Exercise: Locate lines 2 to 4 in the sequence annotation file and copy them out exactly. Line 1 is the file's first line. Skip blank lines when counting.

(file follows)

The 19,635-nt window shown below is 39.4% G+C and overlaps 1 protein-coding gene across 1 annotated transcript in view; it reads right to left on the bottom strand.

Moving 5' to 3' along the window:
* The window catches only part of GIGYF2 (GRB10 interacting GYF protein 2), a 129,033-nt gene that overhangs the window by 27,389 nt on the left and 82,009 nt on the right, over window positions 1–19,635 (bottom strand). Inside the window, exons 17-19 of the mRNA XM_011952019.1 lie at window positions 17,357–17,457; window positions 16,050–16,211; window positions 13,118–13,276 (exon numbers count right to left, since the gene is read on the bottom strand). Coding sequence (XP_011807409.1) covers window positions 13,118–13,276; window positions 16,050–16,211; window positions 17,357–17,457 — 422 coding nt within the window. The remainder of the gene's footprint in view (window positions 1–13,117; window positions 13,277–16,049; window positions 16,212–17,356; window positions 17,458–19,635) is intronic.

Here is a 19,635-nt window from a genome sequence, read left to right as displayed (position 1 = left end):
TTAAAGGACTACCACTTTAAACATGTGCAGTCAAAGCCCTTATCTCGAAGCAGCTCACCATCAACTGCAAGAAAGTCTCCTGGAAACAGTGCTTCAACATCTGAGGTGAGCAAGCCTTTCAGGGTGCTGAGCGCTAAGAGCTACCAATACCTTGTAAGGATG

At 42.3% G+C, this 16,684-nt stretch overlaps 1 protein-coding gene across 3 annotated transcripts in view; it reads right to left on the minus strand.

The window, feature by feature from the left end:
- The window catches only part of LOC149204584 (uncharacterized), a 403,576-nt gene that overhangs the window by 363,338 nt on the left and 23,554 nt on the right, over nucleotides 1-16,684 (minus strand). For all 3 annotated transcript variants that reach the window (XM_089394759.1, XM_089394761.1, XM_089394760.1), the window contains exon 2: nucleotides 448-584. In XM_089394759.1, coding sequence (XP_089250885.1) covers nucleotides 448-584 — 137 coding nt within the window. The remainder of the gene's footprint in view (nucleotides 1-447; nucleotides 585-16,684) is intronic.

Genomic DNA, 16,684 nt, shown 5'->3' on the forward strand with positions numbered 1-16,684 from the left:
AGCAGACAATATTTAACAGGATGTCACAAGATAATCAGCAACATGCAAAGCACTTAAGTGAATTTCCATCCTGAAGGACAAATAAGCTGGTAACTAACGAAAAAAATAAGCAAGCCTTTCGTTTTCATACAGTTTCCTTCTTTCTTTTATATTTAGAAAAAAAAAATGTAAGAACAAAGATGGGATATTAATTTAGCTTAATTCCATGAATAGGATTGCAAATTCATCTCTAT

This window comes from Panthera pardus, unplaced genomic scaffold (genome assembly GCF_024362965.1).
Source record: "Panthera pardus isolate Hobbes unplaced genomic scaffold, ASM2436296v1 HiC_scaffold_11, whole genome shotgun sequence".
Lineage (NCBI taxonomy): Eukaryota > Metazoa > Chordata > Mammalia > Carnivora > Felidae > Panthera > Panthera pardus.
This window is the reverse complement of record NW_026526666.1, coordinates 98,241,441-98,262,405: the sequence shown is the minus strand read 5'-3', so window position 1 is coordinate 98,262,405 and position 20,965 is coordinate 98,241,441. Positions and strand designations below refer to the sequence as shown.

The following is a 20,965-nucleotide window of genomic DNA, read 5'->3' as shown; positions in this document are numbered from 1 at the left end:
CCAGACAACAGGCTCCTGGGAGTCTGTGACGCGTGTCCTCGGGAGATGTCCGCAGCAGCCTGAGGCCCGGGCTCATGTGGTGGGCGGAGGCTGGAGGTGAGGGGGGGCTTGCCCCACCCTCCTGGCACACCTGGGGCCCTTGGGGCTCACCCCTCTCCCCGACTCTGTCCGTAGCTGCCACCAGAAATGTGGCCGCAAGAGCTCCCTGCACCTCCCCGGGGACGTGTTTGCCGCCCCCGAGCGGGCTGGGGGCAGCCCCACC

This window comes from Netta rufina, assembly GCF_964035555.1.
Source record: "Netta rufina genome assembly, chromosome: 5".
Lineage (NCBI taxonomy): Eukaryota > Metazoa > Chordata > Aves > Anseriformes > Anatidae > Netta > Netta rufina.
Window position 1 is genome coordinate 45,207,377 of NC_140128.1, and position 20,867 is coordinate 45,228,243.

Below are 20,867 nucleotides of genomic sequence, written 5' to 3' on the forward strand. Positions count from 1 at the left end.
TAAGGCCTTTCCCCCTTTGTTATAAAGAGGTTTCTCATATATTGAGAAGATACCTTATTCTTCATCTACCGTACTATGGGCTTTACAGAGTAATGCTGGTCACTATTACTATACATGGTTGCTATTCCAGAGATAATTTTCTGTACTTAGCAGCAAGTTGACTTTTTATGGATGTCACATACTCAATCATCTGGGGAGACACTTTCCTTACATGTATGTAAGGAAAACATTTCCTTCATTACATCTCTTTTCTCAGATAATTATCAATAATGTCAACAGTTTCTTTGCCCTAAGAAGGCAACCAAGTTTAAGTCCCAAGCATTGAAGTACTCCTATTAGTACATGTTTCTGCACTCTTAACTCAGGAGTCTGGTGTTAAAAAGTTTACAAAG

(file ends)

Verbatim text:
Moving 5' to 3' along the window:
* The window catches only part of GIGYF2 (GRB10 interacting GYF protein 2), a 129,033-nt gene that overhangs the window by 27,389 nt on the left and 82,009 nt on the right, over window positions 1–19,635 (bottom strand). Inside the window, exons 17-19 of the mRNA XM_011952019.1 lie at window positions 17,357–17,457; window positions 16,050–16,211; window positions 13,118–13,276 (exon numbers count right to left, since the gene is read on the bottom strand). Coding sequence (XP_011807409.1) covers window positions 13,118–13,276; window positions 16,050–16,211; window positions 17,357–17,457 — 422 coding nt within the window. The remainder of the gene's footprint in view (window positions 1–13,117; window positions 13,277–16,049; window positions 16,212–17,356; window positions 17,458–19,635) is intronic.

Here is a 19,635-nt window from a genome sequence, read left to right as displayed (position 1 = left end):